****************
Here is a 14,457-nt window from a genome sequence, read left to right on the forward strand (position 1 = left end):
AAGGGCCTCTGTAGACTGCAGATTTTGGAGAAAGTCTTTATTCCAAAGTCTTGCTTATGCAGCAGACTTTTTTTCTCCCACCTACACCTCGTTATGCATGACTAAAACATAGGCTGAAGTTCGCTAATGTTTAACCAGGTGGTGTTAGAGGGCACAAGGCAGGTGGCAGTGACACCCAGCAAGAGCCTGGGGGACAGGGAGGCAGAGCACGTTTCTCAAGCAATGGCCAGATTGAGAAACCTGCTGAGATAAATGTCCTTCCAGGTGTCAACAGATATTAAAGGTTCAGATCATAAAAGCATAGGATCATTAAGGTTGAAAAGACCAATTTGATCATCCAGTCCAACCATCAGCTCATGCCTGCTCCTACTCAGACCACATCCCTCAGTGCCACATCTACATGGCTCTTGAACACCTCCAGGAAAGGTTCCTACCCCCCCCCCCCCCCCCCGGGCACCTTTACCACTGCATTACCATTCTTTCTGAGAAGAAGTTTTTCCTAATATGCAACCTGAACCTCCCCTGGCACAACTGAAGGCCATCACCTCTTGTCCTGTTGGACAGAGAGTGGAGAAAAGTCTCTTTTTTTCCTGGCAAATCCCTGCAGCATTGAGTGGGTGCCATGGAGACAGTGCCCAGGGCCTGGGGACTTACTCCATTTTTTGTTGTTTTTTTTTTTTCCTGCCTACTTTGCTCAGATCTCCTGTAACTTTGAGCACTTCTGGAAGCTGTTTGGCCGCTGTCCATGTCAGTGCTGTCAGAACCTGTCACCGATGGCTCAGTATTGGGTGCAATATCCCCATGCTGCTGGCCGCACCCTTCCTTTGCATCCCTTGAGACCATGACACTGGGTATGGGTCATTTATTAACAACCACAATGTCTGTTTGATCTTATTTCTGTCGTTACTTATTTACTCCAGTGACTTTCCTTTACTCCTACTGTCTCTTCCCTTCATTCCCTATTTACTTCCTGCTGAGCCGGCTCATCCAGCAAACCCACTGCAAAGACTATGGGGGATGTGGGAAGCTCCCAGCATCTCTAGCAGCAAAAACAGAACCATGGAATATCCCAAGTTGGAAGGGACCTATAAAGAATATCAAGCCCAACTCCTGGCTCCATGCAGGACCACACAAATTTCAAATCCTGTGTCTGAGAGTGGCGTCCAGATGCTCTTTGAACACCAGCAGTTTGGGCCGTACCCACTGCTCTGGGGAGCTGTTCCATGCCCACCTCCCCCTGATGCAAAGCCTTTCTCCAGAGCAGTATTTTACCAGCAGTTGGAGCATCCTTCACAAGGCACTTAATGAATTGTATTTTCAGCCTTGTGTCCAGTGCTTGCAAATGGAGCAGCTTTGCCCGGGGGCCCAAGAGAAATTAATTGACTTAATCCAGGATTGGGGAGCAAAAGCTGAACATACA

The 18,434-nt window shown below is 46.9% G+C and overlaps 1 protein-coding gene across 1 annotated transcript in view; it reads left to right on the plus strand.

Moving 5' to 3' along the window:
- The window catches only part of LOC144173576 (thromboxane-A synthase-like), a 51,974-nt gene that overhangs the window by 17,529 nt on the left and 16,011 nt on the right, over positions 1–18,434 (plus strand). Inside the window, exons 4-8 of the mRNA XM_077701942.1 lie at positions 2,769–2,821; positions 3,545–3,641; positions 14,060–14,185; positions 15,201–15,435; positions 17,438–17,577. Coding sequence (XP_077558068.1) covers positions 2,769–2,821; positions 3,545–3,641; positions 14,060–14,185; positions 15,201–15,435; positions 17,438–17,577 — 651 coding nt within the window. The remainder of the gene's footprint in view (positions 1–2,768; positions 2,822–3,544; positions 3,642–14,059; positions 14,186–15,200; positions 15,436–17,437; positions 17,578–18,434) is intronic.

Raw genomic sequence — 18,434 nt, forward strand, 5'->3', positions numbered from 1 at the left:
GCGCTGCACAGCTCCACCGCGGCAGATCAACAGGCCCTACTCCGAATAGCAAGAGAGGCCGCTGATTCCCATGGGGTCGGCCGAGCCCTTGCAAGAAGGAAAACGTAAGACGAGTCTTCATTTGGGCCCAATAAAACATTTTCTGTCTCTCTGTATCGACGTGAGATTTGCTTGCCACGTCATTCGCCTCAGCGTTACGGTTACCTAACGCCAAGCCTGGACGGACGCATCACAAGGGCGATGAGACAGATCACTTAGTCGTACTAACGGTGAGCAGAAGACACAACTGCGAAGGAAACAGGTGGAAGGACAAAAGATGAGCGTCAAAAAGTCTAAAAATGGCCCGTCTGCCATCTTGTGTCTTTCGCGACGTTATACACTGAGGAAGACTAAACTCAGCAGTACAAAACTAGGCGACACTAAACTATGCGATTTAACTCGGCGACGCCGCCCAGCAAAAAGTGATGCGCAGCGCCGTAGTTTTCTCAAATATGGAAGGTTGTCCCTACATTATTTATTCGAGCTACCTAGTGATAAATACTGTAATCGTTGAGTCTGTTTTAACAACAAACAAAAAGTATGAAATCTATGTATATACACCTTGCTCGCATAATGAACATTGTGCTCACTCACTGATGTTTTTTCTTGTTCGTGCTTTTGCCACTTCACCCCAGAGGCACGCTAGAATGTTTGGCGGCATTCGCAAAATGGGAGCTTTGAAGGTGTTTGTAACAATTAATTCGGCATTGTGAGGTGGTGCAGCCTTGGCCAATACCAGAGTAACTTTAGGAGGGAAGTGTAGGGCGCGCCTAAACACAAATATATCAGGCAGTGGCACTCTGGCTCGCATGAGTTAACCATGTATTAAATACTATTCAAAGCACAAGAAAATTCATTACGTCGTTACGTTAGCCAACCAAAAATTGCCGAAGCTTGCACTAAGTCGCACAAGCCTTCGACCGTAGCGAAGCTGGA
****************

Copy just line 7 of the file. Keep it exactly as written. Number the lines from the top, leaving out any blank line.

GCGCTGCACAGCTCCACCGCGGCAGATCAACAGGCCCTACTCCGAATAGCAAGAGAGGCCGCTGATTCCCATGGGGTCGGCCGAGCCCTTGCAAGAAGGAAAACGTAAGACGAGTCTTCATTTGGGCCCAATAAAACATTTTCTGTCTCTCTGTATCGACGTGAGATTTGCTTGCCACGTCATTCGCCTCAGCGTTACGGTTACCTAACGCCAAGCCTGGACGGACGCATCACAAGGGCGATGAGACAGATCACTTAGTCGTACTAACGGTGAGCAGAAGACACAACTGCGAAGGAAACAGGTGGAAGGACAAAAGATGAGCGTCAAAAAGTCTAAAAATGGCCCGTCTGCCATCTTGTGTCTTTCGCGACGTTATACACTGAGGAAGACTAAACTCAGCAGTACAAAACTAGGCGACACTAAACTATGCGATTTAACTCGGCGACGCCGCCCAGCAAAAAGTGATGCGCAGCGCCGTAGTTTTCTCAAATATGGAAGGTTGTCCCTACATTATTTATTCGAGCTACCTAGTGATAAATACTGTAATCGTTGAGTCTGTTTTAACAACAAACAAAAAGTATGAAATCTATGTATATACACCTTGCTCGCATAATGAACATTGTGCTCACTCACTGATGTTTTTTCTTGTTCGTGCTTTTGCCACTTCACCCCAGAGGCACGCTAGAATGTTTGGCGGCATTCGCAAAATGGGAGCTTTGAAGGTGTTTGTAACAATTAATTCGGCATTGTGAGGTGGTGCAGCCTTGGCCAATACCAGAGTAACTTTAGGAGGGAAGTGTAGGGCGCGCCTAAACACAAATATATCAGGCAGTGGCACTCTGGCTCGCATGAGTTAACCATGTATTAAATACTATTCAAAGCACAAGAAAATTCATTACGTCGTTACGTTAGCCAACCAAAAATTGCCGAAGCTTGCACTAAGTCGCACAAGCCTTCGACCGTAGCGAAGCTGGA